Lake Atitlan, Panajachel, Guatemala

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~Jesse Stuart

"A writer's job is to take one thing and make it stand for twenty." ~ Virginia Woolf

Wednesday, April 12, 2017

On Having Too Much Stuff and Getting Rid of It

There's a link going around Facebook to an online article titled: "Sorry, Nobody Wants Your Parents' Stuff."  Since I've been through it, both on the daughter/ daughter-in-law side as well as the mother/homeowner side, I could totally relate.

My mother and my mother-in-law were worlds apart regarding stuff and how to deal with it. Both were widows, and that's where the resemblance ended. My mother chose to downsize as much as she could, while my mother-in-law bought a larger house with more room for her possessions.

Being my mother's daughter and admiring simplicity, I am still fascinated with how my mother-in-law collected, stored, added on until it seemed she was buried under her stuff. Not that she was a junkaholic or hoarder. Her things were nice, often expensive, and usually well-organized. She had an entire room of her house for fabric, arranged like a retail fabric store. Another similar room for crafts and the supplies related to whatever crafts she'd done or planned to do. Another room for storage of food and household supplies. Two freezers held hundreds of pounds of cheese, butter, nuts and other deliciousness that would take two families a lifetime to consume.

On the contrary, my mother had as her goal to live in such a way that her daughters (the four of us) would not have to agonize over her possessions when she passed. The more she could get rid of, the happier she was. When she died, my sisters, nieces and nephews who lived nearby were able to completely empty Mom's two bedroom apartment in less than a week. My mom would have been pleased by that.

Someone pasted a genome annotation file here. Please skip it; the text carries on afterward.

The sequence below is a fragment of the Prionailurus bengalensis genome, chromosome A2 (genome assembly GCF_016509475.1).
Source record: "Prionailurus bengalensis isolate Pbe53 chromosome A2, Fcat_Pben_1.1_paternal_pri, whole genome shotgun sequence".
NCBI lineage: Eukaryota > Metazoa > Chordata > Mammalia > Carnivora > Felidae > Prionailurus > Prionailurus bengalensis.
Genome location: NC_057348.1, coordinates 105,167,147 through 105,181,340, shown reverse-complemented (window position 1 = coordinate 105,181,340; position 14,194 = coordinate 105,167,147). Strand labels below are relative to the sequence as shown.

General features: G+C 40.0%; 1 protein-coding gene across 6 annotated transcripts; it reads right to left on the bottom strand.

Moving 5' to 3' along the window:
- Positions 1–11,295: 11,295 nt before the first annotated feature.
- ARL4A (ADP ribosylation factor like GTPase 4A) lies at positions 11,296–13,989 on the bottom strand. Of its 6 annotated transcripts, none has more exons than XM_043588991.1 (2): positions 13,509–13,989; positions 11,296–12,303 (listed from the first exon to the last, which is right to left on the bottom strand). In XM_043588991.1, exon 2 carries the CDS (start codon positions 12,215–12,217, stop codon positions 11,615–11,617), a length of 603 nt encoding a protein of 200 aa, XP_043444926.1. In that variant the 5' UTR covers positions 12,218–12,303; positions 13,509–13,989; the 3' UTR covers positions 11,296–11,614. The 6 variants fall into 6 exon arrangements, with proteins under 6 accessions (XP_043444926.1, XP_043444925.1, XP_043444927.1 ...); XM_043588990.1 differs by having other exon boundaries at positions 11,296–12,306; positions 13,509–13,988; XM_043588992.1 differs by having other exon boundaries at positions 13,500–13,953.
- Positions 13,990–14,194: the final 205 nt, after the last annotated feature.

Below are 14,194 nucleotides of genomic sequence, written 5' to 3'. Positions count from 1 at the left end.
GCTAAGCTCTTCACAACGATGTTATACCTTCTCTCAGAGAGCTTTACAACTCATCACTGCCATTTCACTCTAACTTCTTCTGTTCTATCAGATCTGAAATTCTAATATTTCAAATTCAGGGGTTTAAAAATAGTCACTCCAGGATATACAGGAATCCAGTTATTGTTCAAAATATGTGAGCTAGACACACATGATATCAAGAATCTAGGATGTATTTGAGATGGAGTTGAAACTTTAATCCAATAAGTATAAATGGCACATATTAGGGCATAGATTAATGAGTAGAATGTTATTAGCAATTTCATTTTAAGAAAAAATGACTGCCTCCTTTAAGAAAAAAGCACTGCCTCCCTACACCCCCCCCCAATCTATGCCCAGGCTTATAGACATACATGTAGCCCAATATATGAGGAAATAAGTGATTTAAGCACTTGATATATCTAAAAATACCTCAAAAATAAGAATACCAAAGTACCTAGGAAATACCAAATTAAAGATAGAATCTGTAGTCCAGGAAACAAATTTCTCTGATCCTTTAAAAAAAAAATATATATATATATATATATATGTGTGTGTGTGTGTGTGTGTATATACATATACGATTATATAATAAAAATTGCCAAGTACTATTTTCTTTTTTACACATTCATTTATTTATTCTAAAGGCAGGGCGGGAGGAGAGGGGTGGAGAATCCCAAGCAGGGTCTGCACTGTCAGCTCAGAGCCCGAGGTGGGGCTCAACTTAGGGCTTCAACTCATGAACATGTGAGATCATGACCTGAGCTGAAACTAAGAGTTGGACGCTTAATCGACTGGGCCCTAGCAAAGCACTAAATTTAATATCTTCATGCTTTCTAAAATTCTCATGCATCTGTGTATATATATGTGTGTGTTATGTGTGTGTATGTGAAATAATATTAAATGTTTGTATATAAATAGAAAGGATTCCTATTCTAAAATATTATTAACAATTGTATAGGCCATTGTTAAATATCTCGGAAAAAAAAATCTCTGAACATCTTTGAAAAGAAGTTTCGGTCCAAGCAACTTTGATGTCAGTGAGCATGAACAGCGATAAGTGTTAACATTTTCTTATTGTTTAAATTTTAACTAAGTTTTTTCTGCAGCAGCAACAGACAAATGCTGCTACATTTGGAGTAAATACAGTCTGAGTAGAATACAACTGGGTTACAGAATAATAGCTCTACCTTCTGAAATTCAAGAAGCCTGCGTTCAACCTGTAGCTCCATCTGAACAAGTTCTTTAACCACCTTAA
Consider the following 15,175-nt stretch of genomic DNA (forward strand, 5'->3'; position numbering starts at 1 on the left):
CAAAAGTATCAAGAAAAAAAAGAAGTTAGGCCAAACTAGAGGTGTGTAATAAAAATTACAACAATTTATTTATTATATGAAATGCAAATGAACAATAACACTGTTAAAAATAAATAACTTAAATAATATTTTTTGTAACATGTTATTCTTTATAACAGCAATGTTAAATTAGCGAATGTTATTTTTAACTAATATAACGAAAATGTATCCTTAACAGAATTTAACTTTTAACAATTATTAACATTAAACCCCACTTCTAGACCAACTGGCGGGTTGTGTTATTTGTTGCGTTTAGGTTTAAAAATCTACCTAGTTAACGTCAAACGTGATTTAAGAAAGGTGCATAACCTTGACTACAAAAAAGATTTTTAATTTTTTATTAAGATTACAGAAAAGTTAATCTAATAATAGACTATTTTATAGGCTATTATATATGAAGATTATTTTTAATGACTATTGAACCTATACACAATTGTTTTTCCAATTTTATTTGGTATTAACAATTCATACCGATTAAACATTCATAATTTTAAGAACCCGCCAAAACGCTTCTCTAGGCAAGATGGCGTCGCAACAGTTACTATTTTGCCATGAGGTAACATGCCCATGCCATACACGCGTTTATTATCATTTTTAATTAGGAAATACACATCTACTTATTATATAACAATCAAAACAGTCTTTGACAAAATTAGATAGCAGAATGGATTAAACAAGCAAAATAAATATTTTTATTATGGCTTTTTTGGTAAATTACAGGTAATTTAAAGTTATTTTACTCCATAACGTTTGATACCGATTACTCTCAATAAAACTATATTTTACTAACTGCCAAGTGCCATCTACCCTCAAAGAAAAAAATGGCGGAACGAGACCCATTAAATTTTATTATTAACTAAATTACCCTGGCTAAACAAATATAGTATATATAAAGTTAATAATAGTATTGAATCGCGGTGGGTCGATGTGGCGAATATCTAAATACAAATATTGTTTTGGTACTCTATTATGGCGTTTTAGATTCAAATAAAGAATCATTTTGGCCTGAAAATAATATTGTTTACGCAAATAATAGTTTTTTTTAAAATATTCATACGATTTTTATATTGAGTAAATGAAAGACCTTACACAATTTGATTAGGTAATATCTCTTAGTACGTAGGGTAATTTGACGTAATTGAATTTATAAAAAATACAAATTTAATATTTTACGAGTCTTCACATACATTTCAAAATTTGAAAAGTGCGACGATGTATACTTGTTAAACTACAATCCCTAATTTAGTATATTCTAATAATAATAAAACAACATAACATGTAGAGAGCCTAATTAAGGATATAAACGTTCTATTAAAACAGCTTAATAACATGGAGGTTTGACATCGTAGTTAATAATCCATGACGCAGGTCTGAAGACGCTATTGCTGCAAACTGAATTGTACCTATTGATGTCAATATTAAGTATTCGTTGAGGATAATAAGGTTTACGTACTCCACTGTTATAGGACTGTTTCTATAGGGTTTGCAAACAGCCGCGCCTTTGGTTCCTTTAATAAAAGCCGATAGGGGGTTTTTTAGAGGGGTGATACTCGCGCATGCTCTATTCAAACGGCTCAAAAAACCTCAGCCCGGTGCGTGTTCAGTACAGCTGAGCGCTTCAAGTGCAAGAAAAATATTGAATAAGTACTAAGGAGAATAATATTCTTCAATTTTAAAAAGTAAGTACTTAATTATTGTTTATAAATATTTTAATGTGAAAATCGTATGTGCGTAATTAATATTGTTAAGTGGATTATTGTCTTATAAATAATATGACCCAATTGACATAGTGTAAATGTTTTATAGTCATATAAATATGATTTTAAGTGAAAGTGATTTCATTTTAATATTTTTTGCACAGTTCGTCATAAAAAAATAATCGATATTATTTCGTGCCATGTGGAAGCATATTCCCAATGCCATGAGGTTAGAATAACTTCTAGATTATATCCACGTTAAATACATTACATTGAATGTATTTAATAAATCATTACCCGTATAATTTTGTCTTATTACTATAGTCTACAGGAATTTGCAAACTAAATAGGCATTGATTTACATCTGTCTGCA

When my mother-in-law died, she had a 4000 sq foot house filled with furniture, family history documents and photos, and of course the many years worth of food storage. It took my sister-in-law a decade to completely go through everything and dispose of it one way or another.

I'm not saying one way is better than another. I think in a way my sister-in-law enjoyed her task, as she was able to spend this time going through all these things related to her mom's life and that of her family going back generations. And getting all the butter, cheese and nuts would have been nice.

But as for me, I'm more like my mom, taking pleasure in simplicity and knowing my kids won't be burdened with having to deal with piles of stuff when I'm gone. I've already done that job for them.

My husband and I currently live a very downsized existence. We got rid of nearly everything so we could leave the country three years ago. Now that we're back, neither of us want to start collecting again. Our goal is to stay free and unattached so we can pack up and go again when we feel like it.



This is our living room, a spare space furnished at very low cost. The most expensive thing we bought was the couch for $25.

I have a couple of antique wall hangings I plan on getting framed for those two bare walls. I know once we leave, my daughter will be happy to take them for her home. She's already told me where she would hang them.